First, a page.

He added hops late in the brewing process, where they contribute aroma and flavor, not bitterness. “They have to be less bitter because you have no balancing sweetness,” he says. “If you throw 70 IBUs at the beer, it’ll just be hop water.” After numerous trials, the Drake’s crew cracked the code for the rice-lightened Brightside, a highly effervescent, fragrant beer reminiscent of citrus, pine and white grape skins. It was bottled in August, the first brut IPA to see broad distribution—a scant nine months after Social Kitchen’s Hop Champagne. Too soon? “We’ll be a good test monkey,” Gillooly says.
Beers once evolved slowly and organically, a product of agricultural availability, native yeasts and know-how. The rise of the internet, in particular Twitter and Instagram, means information and ideas spread faster than fighter jets, everything amplified by a fear of missing out on the next new thing. “I read an article on brut IPA not long ago and I got a little bit of a ‘whoa’ factor,” says Michael Memsic, co-founder of Boulder, Colorado’s Sanitas Brewing. He observed hazy IPAs’ ascent from the sidelines, consciously avoiding the juicy fray. “We’re unofficially, or officially, anti–New England IPA,” he says.
Sanitas isn’t allergic to experimentation. It packs sour wheat ales with peaches and seasons stouts with cinnamon sticks. Hazy IPAs just cut against his core, the style “not true to beer.” Brut IPAs, though, better align with his brewery’s ethos—a regular IPA, just on an enzymatic diet. This summer, Sanitas released a brut IPA seasoned with Germany’s honeydew-scented Huell Melon hops. It was consistently a top taproom seller, a promising harbinger for the future. “If it’s a style that continues to turn into a trend, cool, then we’re at the forefront,” he says.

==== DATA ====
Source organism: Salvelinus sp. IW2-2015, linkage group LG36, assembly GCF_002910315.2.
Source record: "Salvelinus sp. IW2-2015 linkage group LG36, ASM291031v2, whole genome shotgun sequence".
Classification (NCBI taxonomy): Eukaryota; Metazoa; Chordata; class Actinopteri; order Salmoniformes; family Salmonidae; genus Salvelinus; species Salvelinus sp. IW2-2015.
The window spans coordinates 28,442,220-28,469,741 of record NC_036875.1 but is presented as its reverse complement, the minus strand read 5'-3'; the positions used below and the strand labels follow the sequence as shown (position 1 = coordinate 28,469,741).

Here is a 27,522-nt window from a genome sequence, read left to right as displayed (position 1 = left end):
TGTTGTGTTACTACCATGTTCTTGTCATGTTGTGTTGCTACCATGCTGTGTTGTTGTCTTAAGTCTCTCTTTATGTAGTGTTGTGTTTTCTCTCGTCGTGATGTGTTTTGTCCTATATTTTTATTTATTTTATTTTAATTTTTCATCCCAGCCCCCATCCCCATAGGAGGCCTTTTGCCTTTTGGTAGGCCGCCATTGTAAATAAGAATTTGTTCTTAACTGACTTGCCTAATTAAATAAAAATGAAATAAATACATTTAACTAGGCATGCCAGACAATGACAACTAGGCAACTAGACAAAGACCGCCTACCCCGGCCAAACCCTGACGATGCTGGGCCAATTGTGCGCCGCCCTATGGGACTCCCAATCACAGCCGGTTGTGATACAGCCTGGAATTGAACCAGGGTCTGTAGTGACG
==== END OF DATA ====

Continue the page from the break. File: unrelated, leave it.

There’s company ahead of the curve. Tiptoe through Untappd, an app for rating and registering beer, and you’ll spy scores of brut IPAs sporting fanciful puns. Michigan’s Lansing Brewing made Sham Pain Brut IPA, and San Diego’s Groundswell did the Christal Extra Brut IPA. Arbor, Rohrbach, Tampa Bay and Iowa have all released—wait for it, Guardians of the Galaxy fans—I Am Broot.